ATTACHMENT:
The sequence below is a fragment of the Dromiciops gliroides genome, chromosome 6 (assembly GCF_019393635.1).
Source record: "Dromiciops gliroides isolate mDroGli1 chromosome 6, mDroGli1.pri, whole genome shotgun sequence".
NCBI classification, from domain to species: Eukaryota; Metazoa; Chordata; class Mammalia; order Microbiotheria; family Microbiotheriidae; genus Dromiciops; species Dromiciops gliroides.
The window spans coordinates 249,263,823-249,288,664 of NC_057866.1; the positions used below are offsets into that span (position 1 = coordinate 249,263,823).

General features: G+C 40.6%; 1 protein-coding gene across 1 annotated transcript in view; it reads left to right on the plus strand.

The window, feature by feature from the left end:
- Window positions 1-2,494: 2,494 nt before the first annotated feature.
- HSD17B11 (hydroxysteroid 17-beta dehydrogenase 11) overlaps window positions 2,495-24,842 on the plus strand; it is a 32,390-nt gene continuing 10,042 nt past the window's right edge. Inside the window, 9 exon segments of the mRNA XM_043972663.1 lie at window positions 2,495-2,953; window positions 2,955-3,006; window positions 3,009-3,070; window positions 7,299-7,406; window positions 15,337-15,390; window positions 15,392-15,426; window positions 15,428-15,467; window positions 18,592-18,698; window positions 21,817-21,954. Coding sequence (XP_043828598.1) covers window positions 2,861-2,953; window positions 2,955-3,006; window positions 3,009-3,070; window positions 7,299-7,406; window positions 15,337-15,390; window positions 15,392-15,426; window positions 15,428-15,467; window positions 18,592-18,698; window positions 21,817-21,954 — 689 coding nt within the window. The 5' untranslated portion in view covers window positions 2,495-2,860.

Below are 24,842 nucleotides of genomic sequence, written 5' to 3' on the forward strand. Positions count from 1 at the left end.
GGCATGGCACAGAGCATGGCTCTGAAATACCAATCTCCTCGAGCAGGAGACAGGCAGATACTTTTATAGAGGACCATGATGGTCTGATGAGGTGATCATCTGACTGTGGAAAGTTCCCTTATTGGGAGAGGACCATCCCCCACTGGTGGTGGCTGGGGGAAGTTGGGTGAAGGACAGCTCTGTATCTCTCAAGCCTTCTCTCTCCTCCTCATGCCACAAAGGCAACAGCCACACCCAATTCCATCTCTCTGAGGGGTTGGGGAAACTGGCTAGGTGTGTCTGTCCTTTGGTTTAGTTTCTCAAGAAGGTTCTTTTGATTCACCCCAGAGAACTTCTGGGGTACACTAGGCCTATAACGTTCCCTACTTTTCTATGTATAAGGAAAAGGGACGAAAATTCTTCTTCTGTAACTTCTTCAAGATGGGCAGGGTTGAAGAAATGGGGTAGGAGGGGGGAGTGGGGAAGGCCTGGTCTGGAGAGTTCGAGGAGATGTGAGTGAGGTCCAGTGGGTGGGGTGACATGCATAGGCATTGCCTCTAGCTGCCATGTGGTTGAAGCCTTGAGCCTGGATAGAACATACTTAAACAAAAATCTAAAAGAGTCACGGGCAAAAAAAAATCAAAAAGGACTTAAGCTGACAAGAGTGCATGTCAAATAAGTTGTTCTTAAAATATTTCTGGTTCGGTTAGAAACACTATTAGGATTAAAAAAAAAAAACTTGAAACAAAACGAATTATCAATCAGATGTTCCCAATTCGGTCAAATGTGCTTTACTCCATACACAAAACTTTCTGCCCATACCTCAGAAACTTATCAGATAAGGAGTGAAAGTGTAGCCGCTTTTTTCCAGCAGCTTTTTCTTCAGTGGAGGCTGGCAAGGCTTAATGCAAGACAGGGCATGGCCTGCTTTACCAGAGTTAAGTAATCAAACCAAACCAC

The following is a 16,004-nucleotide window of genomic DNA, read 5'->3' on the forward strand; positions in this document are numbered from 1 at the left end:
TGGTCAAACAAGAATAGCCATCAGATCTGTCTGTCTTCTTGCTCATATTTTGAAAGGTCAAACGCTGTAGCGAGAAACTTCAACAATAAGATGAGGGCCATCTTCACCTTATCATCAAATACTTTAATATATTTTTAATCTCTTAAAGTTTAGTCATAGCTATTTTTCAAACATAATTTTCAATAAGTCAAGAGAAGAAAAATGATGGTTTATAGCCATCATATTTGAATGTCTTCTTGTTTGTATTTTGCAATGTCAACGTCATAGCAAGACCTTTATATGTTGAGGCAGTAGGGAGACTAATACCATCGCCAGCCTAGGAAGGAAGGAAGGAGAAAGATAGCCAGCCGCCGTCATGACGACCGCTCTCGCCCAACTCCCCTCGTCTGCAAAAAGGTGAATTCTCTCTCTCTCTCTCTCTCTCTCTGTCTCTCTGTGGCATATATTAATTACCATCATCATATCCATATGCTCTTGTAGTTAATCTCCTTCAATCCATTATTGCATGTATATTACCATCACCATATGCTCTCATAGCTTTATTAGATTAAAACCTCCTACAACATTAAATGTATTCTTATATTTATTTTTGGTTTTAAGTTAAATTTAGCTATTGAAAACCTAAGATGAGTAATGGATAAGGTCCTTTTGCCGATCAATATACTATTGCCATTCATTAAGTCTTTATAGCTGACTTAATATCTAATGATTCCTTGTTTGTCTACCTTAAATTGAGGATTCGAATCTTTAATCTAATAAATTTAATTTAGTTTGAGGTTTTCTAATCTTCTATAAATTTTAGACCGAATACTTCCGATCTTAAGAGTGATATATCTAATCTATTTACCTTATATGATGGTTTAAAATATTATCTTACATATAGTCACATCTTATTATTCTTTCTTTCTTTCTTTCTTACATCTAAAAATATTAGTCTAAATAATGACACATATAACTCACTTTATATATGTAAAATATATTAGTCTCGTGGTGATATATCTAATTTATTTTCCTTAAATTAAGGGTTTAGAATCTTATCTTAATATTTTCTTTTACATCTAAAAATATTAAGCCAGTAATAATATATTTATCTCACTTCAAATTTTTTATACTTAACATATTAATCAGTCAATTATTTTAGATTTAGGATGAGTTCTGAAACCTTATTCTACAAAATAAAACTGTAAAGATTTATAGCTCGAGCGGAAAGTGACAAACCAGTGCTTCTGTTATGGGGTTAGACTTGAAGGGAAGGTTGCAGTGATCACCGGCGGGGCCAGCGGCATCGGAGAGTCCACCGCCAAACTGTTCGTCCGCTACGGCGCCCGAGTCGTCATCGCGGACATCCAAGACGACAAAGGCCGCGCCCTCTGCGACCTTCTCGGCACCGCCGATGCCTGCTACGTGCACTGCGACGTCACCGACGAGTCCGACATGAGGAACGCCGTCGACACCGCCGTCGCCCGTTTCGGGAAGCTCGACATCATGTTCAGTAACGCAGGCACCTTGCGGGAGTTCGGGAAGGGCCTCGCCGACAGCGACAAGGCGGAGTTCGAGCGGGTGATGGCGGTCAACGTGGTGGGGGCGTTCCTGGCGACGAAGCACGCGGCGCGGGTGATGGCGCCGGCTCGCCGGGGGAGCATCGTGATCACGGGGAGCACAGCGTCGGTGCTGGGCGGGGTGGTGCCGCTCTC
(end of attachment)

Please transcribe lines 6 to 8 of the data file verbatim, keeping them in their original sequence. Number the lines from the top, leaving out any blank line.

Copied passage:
The window, feature by feature from the left end:
- Window positions 1-2,494: 2,494 nt before the first annotated feature.
- HSD17B11 (hydroxysteroid 17-beta dehydrogenase 11) overlaps window positions 2,495-24,842 on the plus strand; it is a 32,390-nt gene continuing 10,042 nt past the window's right edge. Inside the window, 9 exon segments of the mRNA XM_043972663.1 lie at window positions 2,495-2,953; window positions 2,955-3,006; window positions 3,009-3,070; window positions 7,299-7,406; window positions 15,337-15,390; window positions 15,392-15,426; window positions 15,428-15,467; window positions 18,592-18,698; window positions 21,817-21,954. Coding sequence (XP_043828598.1) covers window positions 2,861-2,953; window positions 2,955-3,006; window positions 3,009-3,070; window positions 7,299-7,406; window positions 15,337-15,390; window positions 15,392-15,426; window positions 15,428-15,467; window positions 18,592-18,698; window positions 21,817-21,954 — 689 coding nt within the window. The 5' untranslated portion in view covers window positions 2,495-2,860.